Over the past several years, there has been ever increasing interest in tunable lasers for use in optical communication systems, in general, and for use in dense wavelength division multiplexing (DWDM) applications, in particular. DWDM allows high bandwidth use of existing optical fibers, but requires components that have a broad tunable range and a high spectral selectivity. Such components should be able to access a large number of wavelengths within the S-band (1490-1525 nanometers), the C-band (1528-1563 nanometers), and the L-band (1570-1605 nanometers), each different wavelength separated from adjacent wavelengths by a frequency separation of 100 MHz, 50 MHz, or perhaps even 25 MHz, according to the system implementation.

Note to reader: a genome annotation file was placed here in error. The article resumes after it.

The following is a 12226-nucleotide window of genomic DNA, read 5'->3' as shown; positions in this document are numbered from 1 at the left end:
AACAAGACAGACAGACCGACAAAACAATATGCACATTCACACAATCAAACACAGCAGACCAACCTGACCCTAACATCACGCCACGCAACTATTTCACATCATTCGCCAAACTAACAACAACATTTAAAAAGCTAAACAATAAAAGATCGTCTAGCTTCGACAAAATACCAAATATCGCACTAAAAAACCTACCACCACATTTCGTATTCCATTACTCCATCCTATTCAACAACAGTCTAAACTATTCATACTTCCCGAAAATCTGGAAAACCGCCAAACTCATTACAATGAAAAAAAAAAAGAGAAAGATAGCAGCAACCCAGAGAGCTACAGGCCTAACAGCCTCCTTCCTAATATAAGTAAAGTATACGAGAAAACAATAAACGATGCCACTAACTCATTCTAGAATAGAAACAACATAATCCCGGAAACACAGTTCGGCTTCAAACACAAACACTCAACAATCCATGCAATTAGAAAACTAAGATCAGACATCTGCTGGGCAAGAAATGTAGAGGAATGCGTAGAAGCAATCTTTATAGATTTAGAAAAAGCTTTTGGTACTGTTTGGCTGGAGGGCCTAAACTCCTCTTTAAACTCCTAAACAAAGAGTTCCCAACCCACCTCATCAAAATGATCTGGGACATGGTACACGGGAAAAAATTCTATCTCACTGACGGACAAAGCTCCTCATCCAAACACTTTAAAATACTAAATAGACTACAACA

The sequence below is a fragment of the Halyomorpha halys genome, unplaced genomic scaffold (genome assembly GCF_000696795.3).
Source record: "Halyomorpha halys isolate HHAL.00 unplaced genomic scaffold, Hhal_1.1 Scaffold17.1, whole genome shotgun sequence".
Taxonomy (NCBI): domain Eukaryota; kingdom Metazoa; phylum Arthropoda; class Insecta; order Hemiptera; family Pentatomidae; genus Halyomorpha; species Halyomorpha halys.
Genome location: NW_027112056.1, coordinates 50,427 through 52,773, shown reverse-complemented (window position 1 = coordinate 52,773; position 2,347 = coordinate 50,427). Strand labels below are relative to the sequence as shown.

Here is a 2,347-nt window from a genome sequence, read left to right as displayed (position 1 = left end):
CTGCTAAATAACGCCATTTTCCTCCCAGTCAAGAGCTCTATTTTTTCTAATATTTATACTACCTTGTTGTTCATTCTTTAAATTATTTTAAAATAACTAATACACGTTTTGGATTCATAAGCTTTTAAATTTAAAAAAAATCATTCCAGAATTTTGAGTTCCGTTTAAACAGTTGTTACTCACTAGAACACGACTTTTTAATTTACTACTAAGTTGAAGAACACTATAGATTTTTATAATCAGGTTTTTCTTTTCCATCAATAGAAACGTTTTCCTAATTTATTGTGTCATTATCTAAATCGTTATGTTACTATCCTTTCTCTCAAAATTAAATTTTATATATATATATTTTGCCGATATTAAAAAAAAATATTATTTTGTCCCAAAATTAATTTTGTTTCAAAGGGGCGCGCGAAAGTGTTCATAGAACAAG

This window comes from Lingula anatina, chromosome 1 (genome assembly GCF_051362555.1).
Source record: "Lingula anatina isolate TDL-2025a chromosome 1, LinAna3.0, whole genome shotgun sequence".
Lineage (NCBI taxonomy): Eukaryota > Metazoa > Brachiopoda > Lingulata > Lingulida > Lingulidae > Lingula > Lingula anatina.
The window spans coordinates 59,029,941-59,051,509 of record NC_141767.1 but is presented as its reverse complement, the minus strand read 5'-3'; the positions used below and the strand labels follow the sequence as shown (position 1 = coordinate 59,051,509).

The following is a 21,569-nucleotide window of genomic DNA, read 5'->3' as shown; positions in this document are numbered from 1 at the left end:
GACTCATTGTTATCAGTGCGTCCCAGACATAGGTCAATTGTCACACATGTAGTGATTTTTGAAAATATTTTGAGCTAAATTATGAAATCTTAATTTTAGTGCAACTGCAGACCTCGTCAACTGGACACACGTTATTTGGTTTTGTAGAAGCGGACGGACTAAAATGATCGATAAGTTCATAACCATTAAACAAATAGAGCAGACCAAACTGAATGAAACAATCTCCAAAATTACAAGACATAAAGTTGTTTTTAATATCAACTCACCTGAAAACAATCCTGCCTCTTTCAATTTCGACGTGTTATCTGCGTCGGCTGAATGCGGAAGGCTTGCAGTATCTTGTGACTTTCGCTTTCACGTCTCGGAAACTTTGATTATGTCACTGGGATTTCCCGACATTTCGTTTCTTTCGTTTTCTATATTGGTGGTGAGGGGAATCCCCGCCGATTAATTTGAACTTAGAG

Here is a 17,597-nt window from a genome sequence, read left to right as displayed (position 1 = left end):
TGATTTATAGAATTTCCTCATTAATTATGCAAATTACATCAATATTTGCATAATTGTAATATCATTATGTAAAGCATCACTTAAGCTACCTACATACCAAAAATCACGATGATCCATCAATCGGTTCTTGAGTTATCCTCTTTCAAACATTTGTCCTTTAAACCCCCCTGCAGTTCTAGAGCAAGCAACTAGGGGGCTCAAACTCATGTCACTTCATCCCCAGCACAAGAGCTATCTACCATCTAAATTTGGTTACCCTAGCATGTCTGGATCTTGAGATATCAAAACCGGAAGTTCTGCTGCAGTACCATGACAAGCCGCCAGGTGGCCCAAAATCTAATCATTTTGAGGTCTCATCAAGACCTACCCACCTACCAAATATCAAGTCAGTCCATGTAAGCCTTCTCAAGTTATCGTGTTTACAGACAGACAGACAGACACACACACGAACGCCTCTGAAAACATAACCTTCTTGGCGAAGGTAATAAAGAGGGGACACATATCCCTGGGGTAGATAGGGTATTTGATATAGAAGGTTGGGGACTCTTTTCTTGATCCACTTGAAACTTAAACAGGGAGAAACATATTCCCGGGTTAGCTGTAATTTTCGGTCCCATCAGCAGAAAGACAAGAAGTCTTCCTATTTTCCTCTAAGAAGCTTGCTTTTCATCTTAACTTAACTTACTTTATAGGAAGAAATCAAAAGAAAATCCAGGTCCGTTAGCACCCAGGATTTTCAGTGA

The tunable monolithic wavelength selective coupler was one of the first components used in optical communication. The wavelength selective coupler consisted of a pair of asynchronous waveguides in combination with a phase matching coarse grating for coupling optical energy between the waveguides. Tuning was achieved by either injecting current into or applying a reverse bias voltage to the coupler thereby changing the coupled wavelength. Electrical contacts on the outer surface of the coupler were provided for this purpose, namely, for applying a potential to or for injecting current into the coupler. For a more detailed discussion of a tunable monolithic wavelength selective coupler, please refer to U.S. Pat. No. 5,253,314 by Alferness et al. entitled “Tunable Optical Waveguide Coupler” which is hereby incorporated by reference.